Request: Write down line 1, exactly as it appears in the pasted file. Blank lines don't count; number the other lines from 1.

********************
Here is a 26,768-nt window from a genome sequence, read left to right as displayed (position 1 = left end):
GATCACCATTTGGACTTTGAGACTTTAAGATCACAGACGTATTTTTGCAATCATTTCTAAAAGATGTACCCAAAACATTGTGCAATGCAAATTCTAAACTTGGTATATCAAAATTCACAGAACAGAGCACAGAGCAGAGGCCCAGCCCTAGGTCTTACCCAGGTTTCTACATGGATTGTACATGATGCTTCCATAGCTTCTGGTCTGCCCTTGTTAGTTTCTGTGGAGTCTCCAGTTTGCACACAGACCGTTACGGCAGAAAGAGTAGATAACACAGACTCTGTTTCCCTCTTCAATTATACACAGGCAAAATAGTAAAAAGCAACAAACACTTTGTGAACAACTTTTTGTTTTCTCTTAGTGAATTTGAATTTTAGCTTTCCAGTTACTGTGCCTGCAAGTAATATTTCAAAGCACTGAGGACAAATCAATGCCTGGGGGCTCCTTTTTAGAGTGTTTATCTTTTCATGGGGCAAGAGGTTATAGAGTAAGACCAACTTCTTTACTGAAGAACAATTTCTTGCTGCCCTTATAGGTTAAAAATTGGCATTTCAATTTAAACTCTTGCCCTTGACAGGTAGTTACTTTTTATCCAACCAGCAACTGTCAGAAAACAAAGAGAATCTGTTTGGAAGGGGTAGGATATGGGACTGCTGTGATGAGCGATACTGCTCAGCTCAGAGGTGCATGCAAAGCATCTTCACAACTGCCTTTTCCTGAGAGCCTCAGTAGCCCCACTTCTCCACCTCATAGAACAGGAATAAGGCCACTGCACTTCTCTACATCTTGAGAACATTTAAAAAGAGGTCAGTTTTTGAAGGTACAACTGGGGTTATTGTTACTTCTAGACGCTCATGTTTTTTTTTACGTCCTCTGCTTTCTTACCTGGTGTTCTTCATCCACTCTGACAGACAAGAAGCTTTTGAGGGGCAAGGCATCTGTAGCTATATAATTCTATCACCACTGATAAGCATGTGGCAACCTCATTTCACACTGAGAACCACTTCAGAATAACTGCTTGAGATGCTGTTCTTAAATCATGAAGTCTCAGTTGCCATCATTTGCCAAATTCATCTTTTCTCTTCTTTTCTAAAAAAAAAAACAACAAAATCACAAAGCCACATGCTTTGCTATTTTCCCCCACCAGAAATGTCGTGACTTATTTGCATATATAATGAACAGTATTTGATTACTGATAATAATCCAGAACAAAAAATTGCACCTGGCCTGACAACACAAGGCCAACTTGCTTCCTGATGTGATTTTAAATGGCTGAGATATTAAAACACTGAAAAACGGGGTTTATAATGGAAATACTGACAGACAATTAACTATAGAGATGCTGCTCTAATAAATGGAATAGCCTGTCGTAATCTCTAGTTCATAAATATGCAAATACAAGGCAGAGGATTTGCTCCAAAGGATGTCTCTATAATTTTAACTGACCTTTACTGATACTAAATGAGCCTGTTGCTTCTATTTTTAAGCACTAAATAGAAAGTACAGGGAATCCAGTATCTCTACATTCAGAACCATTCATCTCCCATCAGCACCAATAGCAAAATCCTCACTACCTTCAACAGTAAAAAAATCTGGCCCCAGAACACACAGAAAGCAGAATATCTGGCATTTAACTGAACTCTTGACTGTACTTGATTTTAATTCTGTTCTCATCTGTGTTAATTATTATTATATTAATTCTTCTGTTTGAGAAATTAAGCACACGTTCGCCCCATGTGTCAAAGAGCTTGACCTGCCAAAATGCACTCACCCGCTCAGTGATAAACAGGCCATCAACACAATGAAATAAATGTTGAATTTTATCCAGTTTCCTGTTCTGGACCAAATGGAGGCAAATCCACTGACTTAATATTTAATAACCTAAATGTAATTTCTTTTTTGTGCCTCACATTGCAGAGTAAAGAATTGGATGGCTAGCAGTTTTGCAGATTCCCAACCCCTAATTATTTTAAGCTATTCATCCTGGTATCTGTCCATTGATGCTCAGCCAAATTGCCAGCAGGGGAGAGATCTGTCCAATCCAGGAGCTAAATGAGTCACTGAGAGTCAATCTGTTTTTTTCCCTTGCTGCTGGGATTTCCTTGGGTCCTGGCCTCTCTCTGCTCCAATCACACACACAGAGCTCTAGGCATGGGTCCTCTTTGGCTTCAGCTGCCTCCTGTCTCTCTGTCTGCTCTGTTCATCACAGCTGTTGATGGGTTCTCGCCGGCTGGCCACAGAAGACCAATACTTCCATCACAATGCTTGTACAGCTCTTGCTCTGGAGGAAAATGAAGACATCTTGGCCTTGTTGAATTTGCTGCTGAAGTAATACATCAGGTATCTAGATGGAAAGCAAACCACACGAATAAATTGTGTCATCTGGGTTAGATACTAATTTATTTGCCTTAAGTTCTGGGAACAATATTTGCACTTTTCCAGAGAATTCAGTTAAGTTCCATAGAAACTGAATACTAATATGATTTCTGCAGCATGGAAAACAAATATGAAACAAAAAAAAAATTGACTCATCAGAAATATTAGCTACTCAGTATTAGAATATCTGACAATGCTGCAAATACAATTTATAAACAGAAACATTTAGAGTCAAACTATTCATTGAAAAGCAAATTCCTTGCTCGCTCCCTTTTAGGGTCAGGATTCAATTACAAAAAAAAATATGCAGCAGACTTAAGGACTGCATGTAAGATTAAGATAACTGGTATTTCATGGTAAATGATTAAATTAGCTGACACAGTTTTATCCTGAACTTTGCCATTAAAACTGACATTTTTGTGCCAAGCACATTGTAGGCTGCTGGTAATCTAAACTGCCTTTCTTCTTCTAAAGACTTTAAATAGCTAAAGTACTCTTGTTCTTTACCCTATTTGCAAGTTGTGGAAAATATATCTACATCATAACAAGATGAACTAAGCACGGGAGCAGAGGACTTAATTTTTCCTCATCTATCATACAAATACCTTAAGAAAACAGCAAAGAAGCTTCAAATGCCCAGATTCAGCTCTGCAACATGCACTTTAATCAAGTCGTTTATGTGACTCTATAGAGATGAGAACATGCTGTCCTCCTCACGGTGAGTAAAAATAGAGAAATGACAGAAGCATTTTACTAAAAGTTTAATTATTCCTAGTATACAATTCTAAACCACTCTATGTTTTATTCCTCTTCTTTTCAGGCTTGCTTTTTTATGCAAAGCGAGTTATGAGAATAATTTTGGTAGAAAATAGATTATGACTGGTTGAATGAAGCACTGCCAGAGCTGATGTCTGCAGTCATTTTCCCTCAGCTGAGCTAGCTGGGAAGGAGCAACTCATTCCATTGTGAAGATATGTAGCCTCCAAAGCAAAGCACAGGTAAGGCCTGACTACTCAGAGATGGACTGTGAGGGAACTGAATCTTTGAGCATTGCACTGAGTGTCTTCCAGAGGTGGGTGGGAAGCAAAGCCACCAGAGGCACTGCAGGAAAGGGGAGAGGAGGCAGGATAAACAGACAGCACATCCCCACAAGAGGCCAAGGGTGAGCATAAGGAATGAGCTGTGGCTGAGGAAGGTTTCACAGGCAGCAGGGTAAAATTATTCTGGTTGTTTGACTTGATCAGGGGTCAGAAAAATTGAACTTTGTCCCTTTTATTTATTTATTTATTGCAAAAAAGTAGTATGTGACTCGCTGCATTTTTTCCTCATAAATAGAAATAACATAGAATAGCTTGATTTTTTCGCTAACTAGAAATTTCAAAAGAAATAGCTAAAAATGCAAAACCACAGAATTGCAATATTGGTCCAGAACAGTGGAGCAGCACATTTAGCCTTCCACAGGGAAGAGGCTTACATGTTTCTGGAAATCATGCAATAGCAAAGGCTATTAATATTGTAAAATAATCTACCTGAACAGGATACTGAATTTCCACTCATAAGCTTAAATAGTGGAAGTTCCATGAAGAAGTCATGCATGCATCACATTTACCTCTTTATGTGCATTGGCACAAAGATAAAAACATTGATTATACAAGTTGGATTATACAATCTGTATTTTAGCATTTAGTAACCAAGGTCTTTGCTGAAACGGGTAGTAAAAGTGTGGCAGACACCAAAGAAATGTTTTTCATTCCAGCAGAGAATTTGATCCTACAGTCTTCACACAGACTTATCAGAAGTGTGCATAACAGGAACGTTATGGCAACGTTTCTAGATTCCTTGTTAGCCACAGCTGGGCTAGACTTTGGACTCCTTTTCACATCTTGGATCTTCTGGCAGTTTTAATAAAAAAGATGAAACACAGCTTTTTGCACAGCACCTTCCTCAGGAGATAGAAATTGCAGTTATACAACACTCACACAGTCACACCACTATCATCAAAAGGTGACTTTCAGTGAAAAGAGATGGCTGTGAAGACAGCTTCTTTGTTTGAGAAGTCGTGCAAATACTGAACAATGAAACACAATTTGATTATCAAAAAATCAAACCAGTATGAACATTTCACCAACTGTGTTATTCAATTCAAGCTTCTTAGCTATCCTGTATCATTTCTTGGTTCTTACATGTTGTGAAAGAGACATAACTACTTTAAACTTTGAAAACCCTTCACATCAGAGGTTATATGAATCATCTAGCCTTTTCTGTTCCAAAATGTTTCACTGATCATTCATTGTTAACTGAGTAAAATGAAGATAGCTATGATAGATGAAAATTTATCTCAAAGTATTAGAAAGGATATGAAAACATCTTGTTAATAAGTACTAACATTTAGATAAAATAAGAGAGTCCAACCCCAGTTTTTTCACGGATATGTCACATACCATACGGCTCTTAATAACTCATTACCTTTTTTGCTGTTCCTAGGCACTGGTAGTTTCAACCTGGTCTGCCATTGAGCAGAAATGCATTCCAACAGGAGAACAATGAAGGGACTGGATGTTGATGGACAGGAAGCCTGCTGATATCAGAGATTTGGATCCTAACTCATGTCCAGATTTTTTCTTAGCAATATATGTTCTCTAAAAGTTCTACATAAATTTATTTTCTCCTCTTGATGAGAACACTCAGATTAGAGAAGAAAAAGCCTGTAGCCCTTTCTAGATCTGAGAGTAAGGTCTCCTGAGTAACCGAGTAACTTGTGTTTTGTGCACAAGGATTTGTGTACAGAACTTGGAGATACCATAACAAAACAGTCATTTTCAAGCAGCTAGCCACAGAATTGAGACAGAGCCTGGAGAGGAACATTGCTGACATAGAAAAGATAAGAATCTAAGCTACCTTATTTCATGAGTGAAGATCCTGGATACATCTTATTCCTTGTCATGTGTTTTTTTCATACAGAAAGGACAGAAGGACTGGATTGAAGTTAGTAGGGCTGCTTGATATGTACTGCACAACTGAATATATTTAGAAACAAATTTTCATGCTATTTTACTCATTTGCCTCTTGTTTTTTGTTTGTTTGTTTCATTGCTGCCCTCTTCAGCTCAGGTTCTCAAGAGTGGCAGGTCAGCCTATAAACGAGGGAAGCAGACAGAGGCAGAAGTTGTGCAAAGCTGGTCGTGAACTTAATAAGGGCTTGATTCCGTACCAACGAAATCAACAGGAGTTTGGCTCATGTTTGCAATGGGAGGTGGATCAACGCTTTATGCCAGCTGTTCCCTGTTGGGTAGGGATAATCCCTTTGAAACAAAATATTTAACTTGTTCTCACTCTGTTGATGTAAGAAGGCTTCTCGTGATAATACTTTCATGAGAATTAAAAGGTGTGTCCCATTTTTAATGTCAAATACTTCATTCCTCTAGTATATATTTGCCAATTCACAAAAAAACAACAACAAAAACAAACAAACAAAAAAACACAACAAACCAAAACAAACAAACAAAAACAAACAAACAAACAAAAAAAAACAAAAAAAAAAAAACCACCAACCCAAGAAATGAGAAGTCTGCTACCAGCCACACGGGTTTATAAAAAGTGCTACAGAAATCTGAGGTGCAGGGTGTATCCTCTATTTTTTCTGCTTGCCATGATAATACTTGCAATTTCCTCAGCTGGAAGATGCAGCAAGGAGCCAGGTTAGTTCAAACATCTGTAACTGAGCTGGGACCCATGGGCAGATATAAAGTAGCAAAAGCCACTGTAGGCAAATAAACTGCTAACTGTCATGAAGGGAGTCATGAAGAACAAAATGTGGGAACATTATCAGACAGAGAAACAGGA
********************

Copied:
Here is a 26,768-nt window from a genome sequence, read left to right as displayed (position 1 = left end):